A Steinbach mother says her daughter is dead because the health-care system helped fuel her drug addiction.
All Carol Ward has left of Lisa Erickson, 32, is an urn of ashes and the kit bag of drug paraphernalia and prescription bottles she found with her daughter when she overdosed on opioids, including possibly carfentanil.
"Carfentanil was her drug of choice," said Ward.
Ward found her daughter, her wrists racked with track marks and without a pulse, on April 4.
"To find her the way I did was just so heartbreaking. It was my worst nightmare ... that I'd been living for two years," she said through tears.
"When I got there she was sitting on the bed with her back up against the wall with everything on her lap. Pill bottles, powder, syringes. And she wasn't moving," she said.
Ward called 911 while another woman at the house started CPR and injected a dose of Narcan into Erickson's thigh. Narcan, or naloxone, can reverse the effects of an opioid overdose.
Paramedics arrived and gave Erickson several more doses of Narcan. After about 40 minutes, Ward said they detected a weak pulse, so they transported her to Seven Oaks Hospital where she was put on life support. But doctors told Ward the swelling in her daughter's brain was too severe and there was no detectable brain activity.
At a minute to midnight, she was taken off of life support.
'A perfectly healthy 32-year-old who was an addict'
Erickson didn't sink into drug addiction until after she was prescribed painkillers.
She grew up in Telegraph Cove, B.C., where her father was a commercial fisherman. She had many friends, loved the outdoors and taught herself how to play the guitar and keyboard.
"She was always happy, always good with her friends ... she grew up to be such a compassionate child and person," said Ward.
When Ward's father fell ill, she took her three daughters to Winnipeg. The move was "toxic" for Erickson, her mother said.
Soon after, Erickson got pregnant at 17. During her pregnancy she developed ulcerative colitis, which required long hospital stays and prolonged bouts of morphine treatment. Ward says her daughter recovered from the colitis — which had only flared up during pregnancy — but not from the morphine addiction.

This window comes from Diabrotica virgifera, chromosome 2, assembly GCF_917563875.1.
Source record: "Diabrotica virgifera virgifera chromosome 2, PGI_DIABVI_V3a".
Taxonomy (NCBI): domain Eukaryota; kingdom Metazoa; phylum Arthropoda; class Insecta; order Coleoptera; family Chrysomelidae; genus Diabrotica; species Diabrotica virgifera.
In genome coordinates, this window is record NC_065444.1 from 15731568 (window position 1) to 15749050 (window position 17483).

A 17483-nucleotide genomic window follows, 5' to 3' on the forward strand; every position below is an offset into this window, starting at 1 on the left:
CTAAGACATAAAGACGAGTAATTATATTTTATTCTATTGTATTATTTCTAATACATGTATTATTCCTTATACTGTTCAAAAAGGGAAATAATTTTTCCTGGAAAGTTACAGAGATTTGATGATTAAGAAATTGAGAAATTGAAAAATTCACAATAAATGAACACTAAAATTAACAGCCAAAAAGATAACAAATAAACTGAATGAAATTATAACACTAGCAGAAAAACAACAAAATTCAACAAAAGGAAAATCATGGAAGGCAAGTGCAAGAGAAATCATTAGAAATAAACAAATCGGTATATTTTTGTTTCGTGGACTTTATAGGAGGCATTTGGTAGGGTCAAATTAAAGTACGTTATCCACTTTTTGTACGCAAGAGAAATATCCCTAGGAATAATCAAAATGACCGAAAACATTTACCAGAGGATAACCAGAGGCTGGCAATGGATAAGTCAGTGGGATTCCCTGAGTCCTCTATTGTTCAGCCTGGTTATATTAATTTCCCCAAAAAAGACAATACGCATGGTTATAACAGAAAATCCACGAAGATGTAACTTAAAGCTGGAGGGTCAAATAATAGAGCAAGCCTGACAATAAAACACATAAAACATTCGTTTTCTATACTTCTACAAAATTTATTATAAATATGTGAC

In the years that followed, she went on the provincial methadone program several times, but it didn't work for her.
In 2014, she found a doctor who would prescribe her between 30-90 mg of morphine tablets to be taken between two and five times a day, in quantities ranging from 40 to 120 pills.
"She would go to the doctor and say, 'I have colitis really bad, I'm having a lot of pain, I'm in a flare-up,' and she'd get opiates prescribed," said Ward.
Ward said she confronted that doctor with photos of Erickson shooting up the crushed morphine in 2014.
"Why are you giving opioids to a drug addict?" she recalls asking him.
"Oh she's in so much pain, I hate to see my patients in pain," she said he replied. But she said he assured her he'd wean her daughter off of the medications.
When Ward discovered Erickson's body, she had two bottles of morphine prescribed by the same doctor with her.
"Doctors are supposed to save our children, not kill them. And that's what I see. He helped kill my daughter. He did. He helped kill her."
Ward said she was told the autopsy didn't reveal any need for painkillers.
"She didn't even have a sign of ulcerative colitis. There was no scar tissue, no ulcers, nothing. Perfectly healthy colon."
Now, Ward's waiting on the results of the toxicology report, which will show the cocktail of drugs in Erickson's system when she died. It will also include records of all medications prescribed by that doctor. She plans to file a complaint to the the College of Physicians and Surgeons of Manitoba based on the results of that report.
"There needs to be something done about all the doctors out there who are prescribing opiates for mental pain," she said.
"She was a perfectly healthy 32-year-old who was an addict."
Second carfentanil overdose in a week
The College of Physicians and Surgeons of Manitoba does not have a disciplinary file opened on the doctor.